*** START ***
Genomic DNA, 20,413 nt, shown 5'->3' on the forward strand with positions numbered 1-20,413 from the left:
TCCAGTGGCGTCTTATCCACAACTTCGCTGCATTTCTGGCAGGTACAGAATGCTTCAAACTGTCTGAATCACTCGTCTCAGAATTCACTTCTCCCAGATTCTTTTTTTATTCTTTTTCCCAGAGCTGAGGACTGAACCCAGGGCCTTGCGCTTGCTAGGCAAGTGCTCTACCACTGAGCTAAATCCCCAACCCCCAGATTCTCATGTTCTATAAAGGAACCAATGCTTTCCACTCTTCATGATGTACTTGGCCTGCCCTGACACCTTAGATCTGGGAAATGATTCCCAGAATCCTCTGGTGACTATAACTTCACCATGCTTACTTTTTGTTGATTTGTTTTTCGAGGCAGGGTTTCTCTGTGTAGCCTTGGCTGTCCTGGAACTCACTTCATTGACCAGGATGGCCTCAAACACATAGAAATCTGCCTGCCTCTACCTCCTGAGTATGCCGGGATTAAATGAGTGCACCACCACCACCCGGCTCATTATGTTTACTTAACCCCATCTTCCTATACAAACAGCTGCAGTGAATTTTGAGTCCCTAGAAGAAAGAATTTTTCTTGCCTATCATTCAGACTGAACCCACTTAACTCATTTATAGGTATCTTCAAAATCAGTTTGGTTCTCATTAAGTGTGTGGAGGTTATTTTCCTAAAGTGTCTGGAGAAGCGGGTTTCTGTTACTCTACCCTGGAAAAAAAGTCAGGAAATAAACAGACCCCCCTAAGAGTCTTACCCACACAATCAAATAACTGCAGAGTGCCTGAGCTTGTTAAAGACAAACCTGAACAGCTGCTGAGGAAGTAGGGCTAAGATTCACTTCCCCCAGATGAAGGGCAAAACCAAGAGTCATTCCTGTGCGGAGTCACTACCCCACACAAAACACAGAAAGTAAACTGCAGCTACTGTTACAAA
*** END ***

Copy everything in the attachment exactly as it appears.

Genomic DNA, 20,413 nt, shown 5'->3' on the forward strand with positions numbered 1-20,413 from the left:
TCCAGTGGCGTCTTATCCACAACTTCGCTGCATTTCTGGCAGGTACAGAATGCTTCAAACTGTCTGAATCACTCGTCTCAGAATTCACTTCTCCCAGATTCTTTTTTTATTCTTTTTCCCAGAGCTGAGGACTGAACCCAGGGCCTTGCGCTTGCTAGGCAAGTGCTCTACCACTGAGCTAAATCCCCAACCCCCAGATTCTCATGTTCTATAAAGGAACCAATGCTTTCCACTCTTCATGATGTACTTGGCCTGCCCTGACACCTTAGATCTGGGAAATGATTCCCAGAATCCTCTGGTGACTATAACTTCACCATGCTTACTTTTTGTTGATTTGTTTTTCGAGGCAGGGTTTCTCTGTGTAGCCTTGGCTGTCCTGGAACTCACTTCATTGACCAGGATGGCCTCAAACACATAGAAATCTGCCTGCCTCTACCTCCTGAGTATGCCGGGATTAAATGAGTGCACCACCACCACCCGGCTCATTATGTTTACTTAACCCCATCTTCCTATACAAACAGCTGCAGTGAATTTTGAGTCCCTAGAAGAAAGAATTTTTCTTGCCTATCATTCAGACTGAACCCACTTAACTCATTTATAGGTATCTTCAAAATCAGTTTGGTTCTCATTAAGTGTGTGGAGGTTATTTTCCTAAAGTGTCTGGAGAAGCGGGTTTCTGTTACTCTACCCTGGAAAAAAAGTCAGGAAATAAACAGACCCCCCTAAGAGTCTTACCCACACAATCAAATAACTGCAGAGTGCCTGAGCTTGTTAAAGACAAACCTGAACAGCTGCTGAGGAAGTAGGGCTAAGATTCACTTCCCCCAGATGAAGGGCAAAACCAAGAGTCATTCCTGTGCGGAGTCACTACCCCACACAAAACACAGAAAGTAAACTGCAGCTACTGTTACAAA